Now for each of these pictograms that we can see there are squares, and each little square, is representative of four.

So if we look at The Chrysler Building, we can see there are four little floors, and four times four is equal to 16.

Therefore I can see that 16 children, like to go to The Chrysler Building.

Let's have a look at Central Park.

How many people in total like Central Park? So let's count how many boxes there are.

Four, eight, 12, 13, 14, 15, 16, 17, 18, 19 20, 21, 22, 23, 24, 25, 26, 27, 28, 29.

So there are 29 boxes, and if each one represents four, wow.

If I know that two times four is equal to eight, then I know that 20 times four is equal to 80.

And I know that nine times four is equal to 36, and 80 and 36 is equal to 106.

So 106 people like Central Park.

For your independent task today, you're going to be answering questions using these two pictograms. And here are the questions.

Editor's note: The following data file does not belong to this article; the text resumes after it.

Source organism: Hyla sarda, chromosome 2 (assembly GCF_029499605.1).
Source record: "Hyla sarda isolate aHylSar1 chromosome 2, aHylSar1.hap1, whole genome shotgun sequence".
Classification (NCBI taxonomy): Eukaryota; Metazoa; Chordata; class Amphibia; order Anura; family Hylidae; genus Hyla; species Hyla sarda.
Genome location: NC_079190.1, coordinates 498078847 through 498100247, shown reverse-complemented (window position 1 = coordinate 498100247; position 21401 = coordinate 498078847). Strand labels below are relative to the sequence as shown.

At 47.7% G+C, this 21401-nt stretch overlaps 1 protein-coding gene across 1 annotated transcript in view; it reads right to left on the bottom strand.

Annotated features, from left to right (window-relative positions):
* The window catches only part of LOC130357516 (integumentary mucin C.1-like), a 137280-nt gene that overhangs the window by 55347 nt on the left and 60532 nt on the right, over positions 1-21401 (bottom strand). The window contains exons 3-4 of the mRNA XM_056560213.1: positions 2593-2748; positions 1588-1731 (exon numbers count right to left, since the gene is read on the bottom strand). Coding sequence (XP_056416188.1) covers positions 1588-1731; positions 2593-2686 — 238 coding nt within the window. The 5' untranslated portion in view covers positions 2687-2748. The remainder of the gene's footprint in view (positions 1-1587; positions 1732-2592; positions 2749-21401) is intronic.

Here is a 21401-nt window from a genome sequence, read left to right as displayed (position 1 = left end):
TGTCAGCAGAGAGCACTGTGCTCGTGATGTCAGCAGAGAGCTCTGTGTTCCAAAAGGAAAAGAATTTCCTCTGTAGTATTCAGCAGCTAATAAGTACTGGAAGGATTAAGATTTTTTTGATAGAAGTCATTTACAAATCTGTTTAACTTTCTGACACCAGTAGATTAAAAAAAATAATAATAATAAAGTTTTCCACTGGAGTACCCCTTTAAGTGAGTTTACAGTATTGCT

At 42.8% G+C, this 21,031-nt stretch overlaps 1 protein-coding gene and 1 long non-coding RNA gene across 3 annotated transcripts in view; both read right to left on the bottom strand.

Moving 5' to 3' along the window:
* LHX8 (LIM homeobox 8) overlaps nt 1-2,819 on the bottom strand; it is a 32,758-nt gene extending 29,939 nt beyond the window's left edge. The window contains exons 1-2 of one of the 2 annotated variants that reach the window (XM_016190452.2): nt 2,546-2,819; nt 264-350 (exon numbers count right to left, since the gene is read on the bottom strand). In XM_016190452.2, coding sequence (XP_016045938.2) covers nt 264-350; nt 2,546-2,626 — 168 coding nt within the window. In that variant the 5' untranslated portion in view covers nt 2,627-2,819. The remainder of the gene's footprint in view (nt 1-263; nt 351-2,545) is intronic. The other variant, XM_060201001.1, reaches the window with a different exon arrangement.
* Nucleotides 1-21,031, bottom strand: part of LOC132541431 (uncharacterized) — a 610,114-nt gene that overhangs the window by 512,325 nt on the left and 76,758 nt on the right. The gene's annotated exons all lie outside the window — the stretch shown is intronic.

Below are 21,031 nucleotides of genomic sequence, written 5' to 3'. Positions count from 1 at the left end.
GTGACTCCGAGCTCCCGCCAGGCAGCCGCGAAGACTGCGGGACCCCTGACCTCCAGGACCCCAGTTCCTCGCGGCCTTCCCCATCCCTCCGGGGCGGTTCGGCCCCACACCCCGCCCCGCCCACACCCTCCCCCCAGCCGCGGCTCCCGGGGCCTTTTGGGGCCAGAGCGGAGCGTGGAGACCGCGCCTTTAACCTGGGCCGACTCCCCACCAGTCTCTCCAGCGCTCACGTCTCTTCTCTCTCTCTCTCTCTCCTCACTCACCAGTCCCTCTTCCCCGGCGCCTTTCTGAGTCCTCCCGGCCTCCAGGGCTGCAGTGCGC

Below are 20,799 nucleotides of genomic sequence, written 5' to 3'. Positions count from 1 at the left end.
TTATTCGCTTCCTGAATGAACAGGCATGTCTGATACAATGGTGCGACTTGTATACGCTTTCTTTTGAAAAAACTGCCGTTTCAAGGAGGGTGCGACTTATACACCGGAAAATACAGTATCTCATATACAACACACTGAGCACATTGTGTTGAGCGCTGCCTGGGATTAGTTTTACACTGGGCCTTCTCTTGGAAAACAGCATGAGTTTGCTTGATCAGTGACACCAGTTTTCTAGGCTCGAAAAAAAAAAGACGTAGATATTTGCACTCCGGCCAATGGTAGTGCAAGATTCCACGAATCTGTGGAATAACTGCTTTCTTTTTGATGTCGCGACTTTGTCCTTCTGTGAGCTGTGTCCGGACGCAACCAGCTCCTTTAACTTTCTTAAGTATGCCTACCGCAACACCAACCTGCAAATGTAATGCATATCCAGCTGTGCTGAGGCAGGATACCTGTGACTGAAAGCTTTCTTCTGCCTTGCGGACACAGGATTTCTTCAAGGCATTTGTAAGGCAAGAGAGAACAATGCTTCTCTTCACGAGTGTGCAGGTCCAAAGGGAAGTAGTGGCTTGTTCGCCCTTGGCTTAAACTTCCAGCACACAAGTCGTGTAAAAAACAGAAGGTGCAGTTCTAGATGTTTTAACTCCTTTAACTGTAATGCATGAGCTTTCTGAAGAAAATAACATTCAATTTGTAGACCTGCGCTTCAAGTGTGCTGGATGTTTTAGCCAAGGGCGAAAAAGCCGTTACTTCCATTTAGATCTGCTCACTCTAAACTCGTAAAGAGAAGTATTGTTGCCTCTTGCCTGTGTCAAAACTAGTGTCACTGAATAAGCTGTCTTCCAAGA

You can see there are 10 questions, so you need to carefully read the questions and use the pictograms to help you answer them.

Don't forget to pause the video.

Great job everybody, let's go through the answers together.

Question one, four more children said Central Park was their favourite attraction, tick and fix.

Question two, 92 adults and children said their favourite attraction was the Empire State Building.

Question three, The Statue of Liberty was the most popular attraction for children.

Question four, Times Square was the least popular attraction for adults.

Question five, Central Park was more popular because 116 people preferred it and only 92 people liked The Empire State Building.

Question six, I would choose The Statue of Liberty and Central Park because they are the most popular.

Question seven, 48 adults' favourite attraction was the Chrysler building or Brooklyn Bridge.

Question eight, The Statue of Liberty was the most popular overall.

Question nine, The Chrysler building was twice as popular for adults than it was the children.

And question 10, they should include Central Park rather than the Brooklyn Bridge.

Great job today everybody, you have been super duper.

Please make sure you give yourselves a big ♪ One, two, three, well done me.

♪ Nice job.

If you'd like to, please ask your parent or carer to share your work on Twitter, tagging @OakNational and #LearnwithOak.

Hope to see you again soon, bye.